|Artist||John Faber the Younger after Philip Mercier|
|Published||[Printed for John Bowles, at No. 13 Cornill, n.d. c. 1768]|
|Dimensions||Image 290 x 226 mm, Plate 328 x 228 mm, Sheet 334 x 233 mm|
A boy seated under a tree, turned to the right, wearing a jacket, knee length britches, and a hat playing bagpipes.
John Faber the Younger (c.1695 - 1756), was the son of the portrait miniaturist and mezzotinter John Faber. Born in Amsterdam, Faber moved to England around 1698 and learned drawing and mezzotint engraving from his father; attending the academy in St. Martin's Lane. He soon became the leading mezzotint engraver of his day, engraving two series after Godfrey Kneller - twelve Hampton Court Beauties (1727) and forty-seven portraits of members of the Kit-Cat Club (1735). He also completed forty-two mezzotints after portraits of Thomas Hudson, fifteen after Allan Ramsay, and several after Philip Mercier's paintings.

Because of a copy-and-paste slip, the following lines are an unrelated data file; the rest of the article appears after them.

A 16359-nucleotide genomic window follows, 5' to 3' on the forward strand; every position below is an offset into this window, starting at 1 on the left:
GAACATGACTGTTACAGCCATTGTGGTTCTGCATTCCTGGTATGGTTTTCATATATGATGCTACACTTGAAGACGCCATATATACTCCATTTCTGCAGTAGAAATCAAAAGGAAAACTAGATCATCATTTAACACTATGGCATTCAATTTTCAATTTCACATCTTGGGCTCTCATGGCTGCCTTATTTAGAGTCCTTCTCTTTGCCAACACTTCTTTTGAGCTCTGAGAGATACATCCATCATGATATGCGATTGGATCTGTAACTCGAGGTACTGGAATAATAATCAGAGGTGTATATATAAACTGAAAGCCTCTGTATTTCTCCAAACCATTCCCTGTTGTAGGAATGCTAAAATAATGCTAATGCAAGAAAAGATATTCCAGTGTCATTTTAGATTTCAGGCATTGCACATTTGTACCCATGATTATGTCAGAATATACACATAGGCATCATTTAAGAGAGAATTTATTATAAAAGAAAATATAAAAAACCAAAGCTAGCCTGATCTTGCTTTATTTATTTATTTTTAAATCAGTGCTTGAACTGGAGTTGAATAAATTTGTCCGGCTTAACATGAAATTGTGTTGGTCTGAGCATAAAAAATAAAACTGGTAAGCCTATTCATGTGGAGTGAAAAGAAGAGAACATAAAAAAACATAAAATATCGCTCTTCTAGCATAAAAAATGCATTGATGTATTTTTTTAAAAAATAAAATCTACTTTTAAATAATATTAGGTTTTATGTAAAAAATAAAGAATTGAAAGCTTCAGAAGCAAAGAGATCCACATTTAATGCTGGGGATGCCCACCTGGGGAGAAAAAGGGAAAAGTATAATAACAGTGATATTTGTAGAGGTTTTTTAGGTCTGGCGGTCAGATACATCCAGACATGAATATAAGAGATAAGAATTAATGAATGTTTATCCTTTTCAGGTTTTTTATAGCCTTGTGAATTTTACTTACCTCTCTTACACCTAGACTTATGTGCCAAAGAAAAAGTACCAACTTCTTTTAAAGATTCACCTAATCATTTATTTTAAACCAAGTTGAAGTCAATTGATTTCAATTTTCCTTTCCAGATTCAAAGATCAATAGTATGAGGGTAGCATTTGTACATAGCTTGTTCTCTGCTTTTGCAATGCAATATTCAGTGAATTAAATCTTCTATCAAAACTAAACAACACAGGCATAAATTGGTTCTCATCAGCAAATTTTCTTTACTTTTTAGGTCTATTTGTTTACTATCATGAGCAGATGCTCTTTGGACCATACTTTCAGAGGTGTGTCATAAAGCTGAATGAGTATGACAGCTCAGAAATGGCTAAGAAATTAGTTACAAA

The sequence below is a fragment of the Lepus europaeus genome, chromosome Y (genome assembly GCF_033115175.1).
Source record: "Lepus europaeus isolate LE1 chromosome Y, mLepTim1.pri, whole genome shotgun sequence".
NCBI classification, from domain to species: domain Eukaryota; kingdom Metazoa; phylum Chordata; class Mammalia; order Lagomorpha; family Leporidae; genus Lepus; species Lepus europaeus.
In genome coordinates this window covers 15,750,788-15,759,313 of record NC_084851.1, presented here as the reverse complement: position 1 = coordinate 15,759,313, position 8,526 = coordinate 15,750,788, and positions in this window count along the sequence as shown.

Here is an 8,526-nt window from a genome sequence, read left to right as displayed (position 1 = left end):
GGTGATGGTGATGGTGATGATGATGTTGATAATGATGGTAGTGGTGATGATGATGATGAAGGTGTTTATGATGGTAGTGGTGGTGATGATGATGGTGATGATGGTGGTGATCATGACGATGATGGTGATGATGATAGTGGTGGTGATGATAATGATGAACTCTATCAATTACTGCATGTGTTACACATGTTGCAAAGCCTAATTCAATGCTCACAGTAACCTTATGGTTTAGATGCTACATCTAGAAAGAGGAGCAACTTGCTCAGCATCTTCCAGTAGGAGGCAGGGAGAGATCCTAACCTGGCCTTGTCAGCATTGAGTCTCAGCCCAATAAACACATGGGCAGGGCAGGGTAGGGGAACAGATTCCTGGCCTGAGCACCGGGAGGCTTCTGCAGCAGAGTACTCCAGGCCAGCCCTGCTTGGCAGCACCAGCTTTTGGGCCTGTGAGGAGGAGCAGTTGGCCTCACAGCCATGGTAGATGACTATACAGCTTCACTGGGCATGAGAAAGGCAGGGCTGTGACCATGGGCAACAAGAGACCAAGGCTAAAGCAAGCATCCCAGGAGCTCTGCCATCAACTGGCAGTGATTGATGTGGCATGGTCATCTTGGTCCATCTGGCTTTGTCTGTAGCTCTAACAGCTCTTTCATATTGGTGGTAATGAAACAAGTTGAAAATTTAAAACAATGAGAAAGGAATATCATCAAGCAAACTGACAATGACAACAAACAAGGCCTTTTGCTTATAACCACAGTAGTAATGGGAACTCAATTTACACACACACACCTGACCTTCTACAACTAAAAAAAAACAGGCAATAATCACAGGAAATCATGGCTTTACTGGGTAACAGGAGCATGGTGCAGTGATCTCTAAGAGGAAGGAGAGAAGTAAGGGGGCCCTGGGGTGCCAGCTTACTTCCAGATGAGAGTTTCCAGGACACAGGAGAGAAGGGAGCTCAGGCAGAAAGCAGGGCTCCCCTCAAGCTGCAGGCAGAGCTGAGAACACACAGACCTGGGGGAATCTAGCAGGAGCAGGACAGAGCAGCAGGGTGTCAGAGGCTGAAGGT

Philip Mercier (c.1689-1760) was a French painter and engraver, who lived and worked principally in London. The son of a Huguenot tapestry worker, Mercier was born in Berlin, where he studied painting at the Akademie der Wissenschaften, and later under Antoine Pesne. He travelled to Italy and France before settling in London in 1716. Painter to Frederick Prince of Wales (1729-36), Mercier mainly specialised in portraits, but in later years he made pictures in the manner of Watteau for engraving. His wife Dorothy ran a print shop in London.
Chaloner Smith 405 d, Lennox-Boyd state i/ii before publication line
Condition: An excellent impression, some light water staining in the inscription space, small tear into plate lower left corner.